Check Visa Entry Requirements
Failure to present the correct visa class on arrival may lead to refused immigration clearance. Getting a business visa can be more complicated than a tourist visa, so make sure that you know the correct visa type you need, and apply for it as early as possible.
Contact the Embassy of your destination country for full information on he types of visas available and associated requirements. A full list of Embassies accredited to Ireland is here.
Double-Check Your Passport Expiry
For many destinations, a minimum of six months remaining on your passport is required at the time of entry. Order your new passport in good time. The standard 10-year Irish passport is available for €80 through the Passport Express service and application forms can be found at your local Post Office or directly from the Passport Offices in Cork or Dublin City. Keep a photocopy of your passport with you during travel.
A passport card is also available for €35 to Irish Citizens with a valid Passport (minimum of 30 days validity) and whoa re aged 18 or over. The passport card is valid for travel within the EU/EEA and Switzerland. Order yours through the mobile app "Irish Passport Card" on i or Android.
Get Travel Insurance
Travel insurance is essential when travelling abroad for the full duration of your trip. Comprehensive travel insurance should include all medical care abroad (including medevac), personal liability cover, lost and stolen possessions, and travel cancellation.
Full information on travel insurance can be found in the "Know Before You Go" section.
Set an Alert
Select the country that you are travelling to from the list of 200 countries available on the TravelWise app and set an alert. This will ensure that you receive a message direct to your phone in the event of a major security incident in that country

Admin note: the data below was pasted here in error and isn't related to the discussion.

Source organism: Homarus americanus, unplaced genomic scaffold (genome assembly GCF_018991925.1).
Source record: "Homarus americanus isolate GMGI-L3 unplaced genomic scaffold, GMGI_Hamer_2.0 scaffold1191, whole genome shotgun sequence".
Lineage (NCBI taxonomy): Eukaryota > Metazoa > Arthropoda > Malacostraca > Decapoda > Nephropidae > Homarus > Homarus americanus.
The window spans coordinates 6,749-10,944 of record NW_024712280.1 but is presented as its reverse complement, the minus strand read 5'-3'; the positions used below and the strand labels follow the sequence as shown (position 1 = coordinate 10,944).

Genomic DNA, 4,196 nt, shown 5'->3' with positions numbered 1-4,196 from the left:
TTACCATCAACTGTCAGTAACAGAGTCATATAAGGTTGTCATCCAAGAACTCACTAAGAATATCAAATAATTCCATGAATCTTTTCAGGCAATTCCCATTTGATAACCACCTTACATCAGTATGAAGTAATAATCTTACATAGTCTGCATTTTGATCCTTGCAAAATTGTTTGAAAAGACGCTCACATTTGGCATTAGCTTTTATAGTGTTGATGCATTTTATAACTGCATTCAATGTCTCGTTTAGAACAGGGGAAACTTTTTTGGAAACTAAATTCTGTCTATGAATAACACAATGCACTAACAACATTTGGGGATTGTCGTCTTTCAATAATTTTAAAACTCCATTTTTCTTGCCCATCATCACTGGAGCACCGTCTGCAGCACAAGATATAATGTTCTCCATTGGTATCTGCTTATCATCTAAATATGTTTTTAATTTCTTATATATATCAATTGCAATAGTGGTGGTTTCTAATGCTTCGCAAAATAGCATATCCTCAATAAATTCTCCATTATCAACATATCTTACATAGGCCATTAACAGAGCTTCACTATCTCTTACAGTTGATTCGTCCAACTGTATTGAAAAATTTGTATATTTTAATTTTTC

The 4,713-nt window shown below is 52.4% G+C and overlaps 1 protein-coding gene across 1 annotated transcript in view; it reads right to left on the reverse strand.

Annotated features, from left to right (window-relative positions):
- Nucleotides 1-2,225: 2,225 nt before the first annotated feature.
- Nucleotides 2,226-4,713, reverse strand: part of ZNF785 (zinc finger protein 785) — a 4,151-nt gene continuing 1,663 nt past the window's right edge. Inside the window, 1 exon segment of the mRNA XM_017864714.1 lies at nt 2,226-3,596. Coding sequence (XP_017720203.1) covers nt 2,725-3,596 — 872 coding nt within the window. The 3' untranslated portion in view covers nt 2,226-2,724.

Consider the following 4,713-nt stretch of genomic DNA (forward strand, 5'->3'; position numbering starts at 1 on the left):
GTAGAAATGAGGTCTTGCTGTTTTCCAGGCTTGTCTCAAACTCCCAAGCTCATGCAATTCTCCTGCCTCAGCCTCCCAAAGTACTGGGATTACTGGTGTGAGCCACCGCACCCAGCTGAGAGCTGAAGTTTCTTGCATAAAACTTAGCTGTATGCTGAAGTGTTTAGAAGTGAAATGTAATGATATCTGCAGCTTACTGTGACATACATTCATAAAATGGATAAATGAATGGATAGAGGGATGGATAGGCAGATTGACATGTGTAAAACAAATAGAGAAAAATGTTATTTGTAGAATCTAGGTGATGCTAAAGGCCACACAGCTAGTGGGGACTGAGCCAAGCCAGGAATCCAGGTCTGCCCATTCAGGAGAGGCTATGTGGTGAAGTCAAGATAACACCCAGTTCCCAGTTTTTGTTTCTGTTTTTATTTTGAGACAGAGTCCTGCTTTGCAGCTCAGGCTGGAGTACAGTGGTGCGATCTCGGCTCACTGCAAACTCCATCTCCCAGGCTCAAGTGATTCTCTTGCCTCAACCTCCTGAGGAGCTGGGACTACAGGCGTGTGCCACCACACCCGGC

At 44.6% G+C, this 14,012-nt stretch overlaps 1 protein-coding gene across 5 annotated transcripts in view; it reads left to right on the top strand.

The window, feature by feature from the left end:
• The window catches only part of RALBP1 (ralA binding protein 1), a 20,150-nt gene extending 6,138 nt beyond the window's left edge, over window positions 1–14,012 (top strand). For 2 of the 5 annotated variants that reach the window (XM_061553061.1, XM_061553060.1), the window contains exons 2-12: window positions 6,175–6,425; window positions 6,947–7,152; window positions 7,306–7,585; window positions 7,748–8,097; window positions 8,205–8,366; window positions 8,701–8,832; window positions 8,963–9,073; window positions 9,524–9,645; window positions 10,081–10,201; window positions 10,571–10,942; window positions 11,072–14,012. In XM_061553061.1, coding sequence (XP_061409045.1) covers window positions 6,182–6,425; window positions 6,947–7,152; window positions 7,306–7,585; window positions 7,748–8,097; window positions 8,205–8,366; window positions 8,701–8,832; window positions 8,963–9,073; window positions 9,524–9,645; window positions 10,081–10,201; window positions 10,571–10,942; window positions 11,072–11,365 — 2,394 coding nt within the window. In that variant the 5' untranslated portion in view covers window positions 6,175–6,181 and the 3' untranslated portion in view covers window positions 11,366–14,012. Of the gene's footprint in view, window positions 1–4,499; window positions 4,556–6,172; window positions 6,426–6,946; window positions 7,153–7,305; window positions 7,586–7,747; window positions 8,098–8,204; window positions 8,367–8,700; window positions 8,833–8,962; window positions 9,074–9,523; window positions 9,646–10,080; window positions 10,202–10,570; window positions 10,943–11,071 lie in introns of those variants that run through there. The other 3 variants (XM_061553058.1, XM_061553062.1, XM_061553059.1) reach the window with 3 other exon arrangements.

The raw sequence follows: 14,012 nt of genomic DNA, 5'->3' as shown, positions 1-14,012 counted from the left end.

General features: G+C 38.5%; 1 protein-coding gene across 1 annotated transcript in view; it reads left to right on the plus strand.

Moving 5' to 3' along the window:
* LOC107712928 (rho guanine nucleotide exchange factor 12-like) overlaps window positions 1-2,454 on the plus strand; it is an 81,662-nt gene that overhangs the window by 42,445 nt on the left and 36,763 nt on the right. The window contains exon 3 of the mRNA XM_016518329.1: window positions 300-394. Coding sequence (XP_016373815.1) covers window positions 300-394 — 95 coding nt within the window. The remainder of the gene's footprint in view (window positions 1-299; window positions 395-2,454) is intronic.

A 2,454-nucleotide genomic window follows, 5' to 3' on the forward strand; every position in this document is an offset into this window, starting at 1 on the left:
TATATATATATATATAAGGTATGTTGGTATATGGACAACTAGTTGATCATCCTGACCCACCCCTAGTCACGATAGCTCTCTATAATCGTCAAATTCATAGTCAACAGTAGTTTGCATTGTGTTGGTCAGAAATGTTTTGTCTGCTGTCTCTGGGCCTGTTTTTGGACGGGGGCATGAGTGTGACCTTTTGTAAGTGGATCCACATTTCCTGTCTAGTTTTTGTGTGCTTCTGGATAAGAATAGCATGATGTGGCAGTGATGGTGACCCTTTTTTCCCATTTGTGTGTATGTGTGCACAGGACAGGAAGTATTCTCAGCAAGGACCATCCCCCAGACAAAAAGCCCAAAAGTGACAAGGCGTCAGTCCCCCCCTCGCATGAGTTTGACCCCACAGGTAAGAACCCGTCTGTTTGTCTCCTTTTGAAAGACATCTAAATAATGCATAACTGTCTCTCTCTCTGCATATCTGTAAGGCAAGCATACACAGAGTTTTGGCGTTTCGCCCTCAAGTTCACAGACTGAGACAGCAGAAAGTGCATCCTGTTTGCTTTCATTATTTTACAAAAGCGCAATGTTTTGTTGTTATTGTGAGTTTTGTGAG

Share your Itinerary and Stay in Touch
Between the busy meetings, time zone differences and phone network access, keeping in touch while travelling can be difficult.
When you are visiting a number of destinations on a business trip, you should ensure that your family and office have a detailed itinerary for your travel. Knowing where you will be can prevent people at home from becoming worried.
Get a SIM card for the countries you will visit or a roaming package from your Irish network. This will allow you to be much more accessible when outside of the hotel.
It is not always possible to rely on your credit card being widely accepted when travelling. It is advisable to either bring some cash for exchange or to withdraw funds at the airport. In particular for covering taxi costs.
Be aware that in some countries you may be asked to leave your passport when renting a car. Do not hand your passport over as a form of security. If you are allowing it to be photocopied, keep it in your sight at all times. Check that you have adequate insurance and get the agent to explain the small print or the vehicle hire contract (particularly any waiver that will come into effect if the vehicle is damaged).
Research Electrical Adapters
Sockets and currents vary across different regions and countries. Buy a universal adapter or research local power supply options.
Fully charge all your devices at home prior to departure. If you will spend large amounts of time travelling outside hotels or offices, consider buying a back-up battery.
If you are likely to travel to tropical countries, you should ensure that your vaccinations are up to date. Some vaccinations must be received a number of weeks in advance. Check with a doctor what vaccinations you may need for your trip at least eight weeks before you travel. You can find out more information about vaccinations on the HSE's website. Evidence of vaccination (in the form of a certificate) can be a requirement for entry into some countries.
If you require medication, be sure to pack an adequate supply for the duration of your travel. You may also need to check that the medication adheres to travel regulations and local customs regulations.
Learn the Local Culture and Laws
When travelling to an unfamiliar country, it can be advisable to spend a little time brushing up on the culture and customs. Some behaviours which are considered normal in Ireland may be seen as inappropriate or offensive in other countries. To help you integration, you could also learn some basic greetings in the local language.
For travel advice on local security, laws and practical issues, visit the Department of Foreign Affairs and Trade's country profile for your destination.